Hard Polytheism vs. Soft Polytheism

Again I will refer to Wikipedia for a succinct though not complete comparison of Hard and Soft polytheism.
"Hard" polytheism is the belief that gods are distinct, separate, real divine beings not psychological archetypes or personifications of natural forces. Hard polytheists reject the idea that "all gods are one god." "Hard" polytheists do not necessarily consider the gods of all cultures as being equally real, a theological position formally known as integrational polytheism or omnitheism.
This is contrasted with "Soft" polytheism, which holds that gods may be aspects of only one god, psychological archetypes or personifications of natural forces.
Soft Polytheism is prevalent in New Age and syncretic currents of Neopaganism, as are psychological interpretations of deities as archetypes of the human psyche. English occultist Dion Fortune was a major populiser of soft polytheism. In her novel, The Sea Priestess, she wrote, "All gods are one god, and all goddesses are one goddess, and there is one initiator."[22] This phrase is very popular among some Neopagans (notably, Wiccans) and incorrectly often believed to be just a recent work of fiction. However, Fortune indeed quoted from an ancient source, the Latin novel The Golden Ass of Apuleius. Fortune's soft polytheist compromise between monotheism and polytheism has been described as "pantheism" (Greek: πάν pan 'all' and θεός theos 'god').[who?] However, "Pantheism" has a longer history of usage to refer to a view of an all-encompassing immanent divine.

I find myself more in line with soft polytheist and am definitely syncretic in my belief thanks to my study of Jungian Archetypes. Most, although not all of the Traditional Craft people I have met over the years tend to have more of a hard polytheist stance. This is more pronounced amongst revivalist traditions like Asatru.

Credentials vs."Actuals"

I am not sure if this is always the case, but my experience has been one where those with degrees and grades, tend to be folks who can jump through the necessary hoops to attain their traditions acceptance but do not seem well versed in anything else. Let me clarify, magical and sorcerous technology covers a wide range of possibility, but often I have met individuals whose degrees and grades mean nothing more than blind obedience. This seems to me no different than mainstream religious thought.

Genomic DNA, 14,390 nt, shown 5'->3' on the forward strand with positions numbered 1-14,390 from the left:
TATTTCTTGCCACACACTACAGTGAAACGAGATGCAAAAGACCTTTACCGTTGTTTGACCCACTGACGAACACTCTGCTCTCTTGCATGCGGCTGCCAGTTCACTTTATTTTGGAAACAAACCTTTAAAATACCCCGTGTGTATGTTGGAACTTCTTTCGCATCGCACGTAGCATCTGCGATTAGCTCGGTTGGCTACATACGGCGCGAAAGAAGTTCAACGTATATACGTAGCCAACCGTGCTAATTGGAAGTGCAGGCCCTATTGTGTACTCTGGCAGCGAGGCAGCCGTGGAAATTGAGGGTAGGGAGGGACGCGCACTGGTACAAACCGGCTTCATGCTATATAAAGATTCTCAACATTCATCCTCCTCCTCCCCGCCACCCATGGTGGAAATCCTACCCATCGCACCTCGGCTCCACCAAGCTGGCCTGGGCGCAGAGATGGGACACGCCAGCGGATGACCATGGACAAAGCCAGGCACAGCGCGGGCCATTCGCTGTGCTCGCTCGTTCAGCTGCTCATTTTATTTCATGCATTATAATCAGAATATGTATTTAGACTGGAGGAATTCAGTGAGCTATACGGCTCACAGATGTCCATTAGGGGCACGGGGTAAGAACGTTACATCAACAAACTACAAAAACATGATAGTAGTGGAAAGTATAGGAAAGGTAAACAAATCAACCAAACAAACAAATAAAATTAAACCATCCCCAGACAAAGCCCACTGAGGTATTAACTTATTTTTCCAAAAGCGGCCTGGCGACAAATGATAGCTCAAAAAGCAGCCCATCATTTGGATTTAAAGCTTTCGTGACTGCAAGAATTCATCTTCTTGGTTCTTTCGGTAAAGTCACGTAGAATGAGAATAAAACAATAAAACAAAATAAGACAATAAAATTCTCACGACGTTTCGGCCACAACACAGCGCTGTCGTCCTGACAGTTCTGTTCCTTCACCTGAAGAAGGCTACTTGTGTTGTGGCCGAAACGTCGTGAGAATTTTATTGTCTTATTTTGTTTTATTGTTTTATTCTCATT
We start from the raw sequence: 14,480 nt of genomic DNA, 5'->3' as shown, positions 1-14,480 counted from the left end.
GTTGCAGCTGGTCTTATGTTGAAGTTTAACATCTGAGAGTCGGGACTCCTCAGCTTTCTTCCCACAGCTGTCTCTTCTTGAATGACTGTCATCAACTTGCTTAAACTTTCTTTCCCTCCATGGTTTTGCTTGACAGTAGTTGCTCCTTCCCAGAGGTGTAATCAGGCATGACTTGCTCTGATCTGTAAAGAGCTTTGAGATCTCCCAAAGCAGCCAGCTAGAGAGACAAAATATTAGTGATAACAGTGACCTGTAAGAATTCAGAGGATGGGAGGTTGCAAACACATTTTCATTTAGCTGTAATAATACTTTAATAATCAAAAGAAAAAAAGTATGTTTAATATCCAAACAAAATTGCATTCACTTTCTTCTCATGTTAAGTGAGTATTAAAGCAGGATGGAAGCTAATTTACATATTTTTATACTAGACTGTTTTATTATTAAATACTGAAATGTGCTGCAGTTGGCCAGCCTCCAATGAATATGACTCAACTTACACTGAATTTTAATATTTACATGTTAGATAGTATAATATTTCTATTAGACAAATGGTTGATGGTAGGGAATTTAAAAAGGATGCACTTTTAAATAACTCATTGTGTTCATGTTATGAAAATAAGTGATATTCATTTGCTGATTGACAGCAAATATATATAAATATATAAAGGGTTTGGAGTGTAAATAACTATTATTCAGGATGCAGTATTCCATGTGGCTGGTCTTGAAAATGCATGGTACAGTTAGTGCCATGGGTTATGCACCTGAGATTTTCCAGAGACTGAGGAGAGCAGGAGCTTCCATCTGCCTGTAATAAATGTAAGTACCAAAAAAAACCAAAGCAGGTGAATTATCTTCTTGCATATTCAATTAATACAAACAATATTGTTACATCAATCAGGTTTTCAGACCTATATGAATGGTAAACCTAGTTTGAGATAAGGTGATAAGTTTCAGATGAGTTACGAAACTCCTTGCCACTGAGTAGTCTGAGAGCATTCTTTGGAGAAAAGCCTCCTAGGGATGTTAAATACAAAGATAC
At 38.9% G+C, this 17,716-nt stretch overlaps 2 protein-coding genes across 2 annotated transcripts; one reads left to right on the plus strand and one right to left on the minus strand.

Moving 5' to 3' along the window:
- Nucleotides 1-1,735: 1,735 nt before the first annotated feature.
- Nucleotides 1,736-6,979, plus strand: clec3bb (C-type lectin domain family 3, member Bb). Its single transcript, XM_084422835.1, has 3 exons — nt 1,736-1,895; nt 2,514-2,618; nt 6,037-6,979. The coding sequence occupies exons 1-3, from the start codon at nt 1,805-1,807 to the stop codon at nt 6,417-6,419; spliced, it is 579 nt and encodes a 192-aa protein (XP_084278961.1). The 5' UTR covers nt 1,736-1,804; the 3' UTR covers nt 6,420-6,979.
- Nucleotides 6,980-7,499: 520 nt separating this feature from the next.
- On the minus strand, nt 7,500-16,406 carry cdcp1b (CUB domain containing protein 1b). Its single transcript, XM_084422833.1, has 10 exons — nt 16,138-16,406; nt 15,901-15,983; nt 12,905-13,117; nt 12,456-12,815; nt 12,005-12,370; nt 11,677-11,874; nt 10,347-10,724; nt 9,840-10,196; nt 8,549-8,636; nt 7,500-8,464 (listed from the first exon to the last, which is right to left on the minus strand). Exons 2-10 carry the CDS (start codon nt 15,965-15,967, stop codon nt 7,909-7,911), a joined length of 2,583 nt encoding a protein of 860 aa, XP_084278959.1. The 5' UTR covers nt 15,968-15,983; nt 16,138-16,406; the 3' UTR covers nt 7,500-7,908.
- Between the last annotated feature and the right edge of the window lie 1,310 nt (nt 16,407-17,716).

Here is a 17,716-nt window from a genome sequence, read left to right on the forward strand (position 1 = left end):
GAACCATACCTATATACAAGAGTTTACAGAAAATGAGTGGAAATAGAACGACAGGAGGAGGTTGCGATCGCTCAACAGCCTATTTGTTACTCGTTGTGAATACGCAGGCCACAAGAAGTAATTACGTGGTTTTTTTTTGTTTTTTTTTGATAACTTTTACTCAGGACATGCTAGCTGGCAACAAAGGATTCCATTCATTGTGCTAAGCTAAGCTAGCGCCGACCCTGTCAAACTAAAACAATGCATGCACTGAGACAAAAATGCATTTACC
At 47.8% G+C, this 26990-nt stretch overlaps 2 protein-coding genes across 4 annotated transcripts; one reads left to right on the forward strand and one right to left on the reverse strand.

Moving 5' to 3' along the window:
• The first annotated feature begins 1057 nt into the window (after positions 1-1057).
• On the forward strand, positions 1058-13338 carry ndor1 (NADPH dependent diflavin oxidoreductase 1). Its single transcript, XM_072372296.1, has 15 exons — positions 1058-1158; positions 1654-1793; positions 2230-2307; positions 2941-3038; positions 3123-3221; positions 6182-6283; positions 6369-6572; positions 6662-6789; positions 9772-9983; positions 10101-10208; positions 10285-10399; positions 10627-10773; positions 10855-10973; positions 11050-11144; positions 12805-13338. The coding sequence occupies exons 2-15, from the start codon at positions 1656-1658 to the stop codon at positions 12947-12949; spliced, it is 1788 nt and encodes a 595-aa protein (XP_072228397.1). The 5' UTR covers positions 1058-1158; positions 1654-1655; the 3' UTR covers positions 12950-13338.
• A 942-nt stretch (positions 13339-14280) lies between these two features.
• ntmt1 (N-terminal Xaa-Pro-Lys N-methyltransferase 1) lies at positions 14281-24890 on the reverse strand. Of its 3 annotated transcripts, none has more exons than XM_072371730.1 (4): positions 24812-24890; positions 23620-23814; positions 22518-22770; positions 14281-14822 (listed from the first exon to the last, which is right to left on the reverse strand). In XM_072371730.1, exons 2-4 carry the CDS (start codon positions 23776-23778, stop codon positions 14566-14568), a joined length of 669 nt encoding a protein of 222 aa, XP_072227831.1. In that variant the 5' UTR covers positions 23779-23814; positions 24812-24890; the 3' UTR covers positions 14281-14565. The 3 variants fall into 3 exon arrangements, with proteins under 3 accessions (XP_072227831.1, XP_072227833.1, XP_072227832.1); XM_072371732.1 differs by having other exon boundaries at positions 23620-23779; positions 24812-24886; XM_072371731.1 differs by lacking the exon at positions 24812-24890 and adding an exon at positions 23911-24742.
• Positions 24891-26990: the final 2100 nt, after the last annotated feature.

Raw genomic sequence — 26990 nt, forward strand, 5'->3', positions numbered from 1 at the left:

Part of what drew me to  Witchcraft was its "outlaw" nature. Much like tattoos, the intervening years have seen a softening in society's stance towards witchcraft in general. This is due in part to many Wiccans fighting for the right to be free from persecution and recognized as a legitimate religious expression that deserves the same protection under the law as any other religion. Fine, but to my thinking this has also lead to a less potent form of witchcraft, which I call pop craft. Everyone has their own path, mine just happens to be antinomian, anti-authoritarian, and anti-hierarchical.

Actual Witchcraft, whether coven or solitary in its basis has always been, ecstatic, wild, and shamanistic. We confront the tame world of man and society, and instead find solace in Nature. We commune with the dead, cross the hedge into the land of the Fey, and speak with plants and animals. The memorization of rituals and dances are not as important, as healing a rash with comfrey, or sending a fetch to find something that has been lost. Group healing rituals to restore balance and peace to our overtaxed planet are great, but without an ability to also be able to affect change on the fly, I am dubious of one's claims of power. In fact, I am dubious of anyone's claims to power, if you are after power rather than empowerment, witchcraft is not the path for you.

There you have my rather nuanced and biased view of Wicca, Traditional Witchcraft and the Solitary Path. I welcome questions, comments, and criticisms, but have some sympathy and as always show some respect.